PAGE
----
Ryann: I would say continue to just be creative, right? Like you said, he had so many different ideas and one took off. So what is different about marketing now is that the news cycle/marketing cycle is so quick that it’s hard for something to have staying power. But you can still have that lightning in the bottle moment or like corn on the cob moment, right?

Julia: Or, oh my gosh. I just remembered, do you remember the Oscar Meyer bologna masks?

Ryann: Yeah I still have it. I didn’t use it yet. I bought it!

Julia: Those all sold out, didn’t they?

Ryann: Yeah, I bought them within two days. I saw the ad and I bought it. I was like, this is amazing and hilarious. It’s in my little self-care drawer to, because I don’t want it, it seems so funny. I also don’t wanna waste it. 

Julia: You need the perfect moment for it. 

Ryann: Yeah. I can’t waste it on a self-care Sunday that’s just like, whatever. It’s gotta be a good one.

Julia: While you’re eating charcuterie. 

Ryann: Yes! And wearing the Heinz ketchup stained shirts. That’s like a whole other thing that’s happening right now.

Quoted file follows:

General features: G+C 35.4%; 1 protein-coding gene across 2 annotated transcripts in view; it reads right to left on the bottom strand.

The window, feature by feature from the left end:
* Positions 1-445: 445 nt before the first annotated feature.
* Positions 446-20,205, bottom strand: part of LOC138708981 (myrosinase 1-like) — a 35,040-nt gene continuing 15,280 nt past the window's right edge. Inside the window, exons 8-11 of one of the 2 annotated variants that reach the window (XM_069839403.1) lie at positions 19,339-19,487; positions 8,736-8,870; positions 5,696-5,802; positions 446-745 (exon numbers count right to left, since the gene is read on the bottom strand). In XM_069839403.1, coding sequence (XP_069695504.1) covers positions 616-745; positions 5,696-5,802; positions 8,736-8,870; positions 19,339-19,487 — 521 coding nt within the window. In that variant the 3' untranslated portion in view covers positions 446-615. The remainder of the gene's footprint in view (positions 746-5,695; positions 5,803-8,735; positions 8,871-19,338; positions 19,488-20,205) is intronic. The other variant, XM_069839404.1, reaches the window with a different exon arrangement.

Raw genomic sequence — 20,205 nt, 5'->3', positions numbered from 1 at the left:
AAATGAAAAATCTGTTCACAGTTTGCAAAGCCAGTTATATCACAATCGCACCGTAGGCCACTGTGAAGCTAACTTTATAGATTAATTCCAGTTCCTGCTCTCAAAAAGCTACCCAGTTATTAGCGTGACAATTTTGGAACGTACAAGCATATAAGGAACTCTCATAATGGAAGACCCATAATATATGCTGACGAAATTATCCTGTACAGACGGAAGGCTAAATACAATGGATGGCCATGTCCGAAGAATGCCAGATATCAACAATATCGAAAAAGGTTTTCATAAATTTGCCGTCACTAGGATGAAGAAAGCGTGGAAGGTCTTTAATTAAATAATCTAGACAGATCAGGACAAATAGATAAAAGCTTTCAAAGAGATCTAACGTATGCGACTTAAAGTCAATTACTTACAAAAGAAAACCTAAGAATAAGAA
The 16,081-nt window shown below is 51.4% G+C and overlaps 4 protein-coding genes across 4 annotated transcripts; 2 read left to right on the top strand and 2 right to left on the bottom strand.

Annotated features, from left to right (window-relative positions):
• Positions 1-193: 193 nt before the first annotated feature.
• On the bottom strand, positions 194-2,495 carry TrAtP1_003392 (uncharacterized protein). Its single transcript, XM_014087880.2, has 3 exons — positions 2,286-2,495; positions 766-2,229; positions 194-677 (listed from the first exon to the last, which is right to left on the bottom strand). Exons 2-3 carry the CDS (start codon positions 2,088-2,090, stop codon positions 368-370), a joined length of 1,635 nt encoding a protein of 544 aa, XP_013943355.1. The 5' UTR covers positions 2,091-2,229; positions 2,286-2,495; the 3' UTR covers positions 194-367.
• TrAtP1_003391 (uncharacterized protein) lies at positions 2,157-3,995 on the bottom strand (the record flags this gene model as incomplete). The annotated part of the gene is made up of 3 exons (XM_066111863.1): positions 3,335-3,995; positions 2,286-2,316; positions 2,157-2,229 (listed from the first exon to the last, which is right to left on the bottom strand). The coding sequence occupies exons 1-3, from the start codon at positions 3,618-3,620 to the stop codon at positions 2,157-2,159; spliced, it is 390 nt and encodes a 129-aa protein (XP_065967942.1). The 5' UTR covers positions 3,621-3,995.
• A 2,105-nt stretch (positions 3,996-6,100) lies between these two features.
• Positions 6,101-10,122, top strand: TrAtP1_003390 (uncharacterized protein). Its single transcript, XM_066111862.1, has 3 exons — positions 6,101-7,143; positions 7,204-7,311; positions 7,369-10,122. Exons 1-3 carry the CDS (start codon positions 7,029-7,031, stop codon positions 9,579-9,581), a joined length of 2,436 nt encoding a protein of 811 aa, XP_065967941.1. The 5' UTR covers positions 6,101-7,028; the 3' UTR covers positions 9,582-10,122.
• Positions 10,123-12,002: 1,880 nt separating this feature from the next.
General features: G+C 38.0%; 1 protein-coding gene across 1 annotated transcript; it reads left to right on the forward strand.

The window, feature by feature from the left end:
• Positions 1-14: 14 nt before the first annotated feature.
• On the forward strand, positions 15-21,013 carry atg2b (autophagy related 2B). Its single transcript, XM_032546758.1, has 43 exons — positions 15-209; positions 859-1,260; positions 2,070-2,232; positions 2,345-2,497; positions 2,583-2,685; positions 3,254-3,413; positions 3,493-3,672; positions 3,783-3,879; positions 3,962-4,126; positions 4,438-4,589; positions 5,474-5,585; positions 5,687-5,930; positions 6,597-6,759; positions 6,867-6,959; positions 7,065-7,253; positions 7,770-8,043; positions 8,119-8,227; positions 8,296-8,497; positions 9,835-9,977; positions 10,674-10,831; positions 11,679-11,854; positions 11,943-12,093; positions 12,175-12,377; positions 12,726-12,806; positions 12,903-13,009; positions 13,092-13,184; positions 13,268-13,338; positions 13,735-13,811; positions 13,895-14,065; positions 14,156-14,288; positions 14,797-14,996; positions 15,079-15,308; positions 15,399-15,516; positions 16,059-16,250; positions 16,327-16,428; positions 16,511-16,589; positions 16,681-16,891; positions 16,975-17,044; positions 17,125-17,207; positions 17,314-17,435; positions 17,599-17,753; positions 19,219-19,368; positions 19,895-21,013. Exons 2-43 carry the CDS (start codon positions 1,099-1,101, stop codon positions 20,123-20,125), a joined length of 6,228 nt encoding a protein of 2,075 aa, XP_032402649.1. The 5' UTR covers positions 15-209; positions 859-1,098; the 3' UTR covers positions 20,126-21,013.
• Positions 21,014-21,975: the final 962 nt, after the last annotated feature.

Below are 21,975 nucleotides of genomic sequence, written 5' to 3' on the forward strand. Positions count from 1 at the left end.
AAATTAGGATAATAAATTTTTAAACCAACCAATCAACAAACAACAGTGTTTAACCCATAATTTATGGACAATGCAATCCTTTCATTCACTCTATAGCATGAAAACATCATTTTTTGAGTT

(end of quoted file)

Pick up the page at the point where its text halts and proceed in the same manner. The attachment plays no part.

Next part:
Julia: Right. I think that’s the thing is just, like you said, creativity, people love creativity and people love cool, funny ideas. And I think that no matter what, we’re gonna continue to see iterations of these weird things that are selling, because people think that they’re funny and they provide some sort of comic relief in their lives. 

Ryann: Yeah. And moving quick. So if there’s something, if there’s a trend or something that’s happening that’s really funny right now, if you have an idea that’s maybe not perfected, still try it out and do it. Because I feel like you don’t wanna miss out on that trend, if you have something that makes sense.

Julia: Like all the people capitalizing on the corn song, that’s really a wonderful example of it. I think even to the pet rock, if somebody had been like, and I will make clothes for your pet rock or accessories for your pet rock.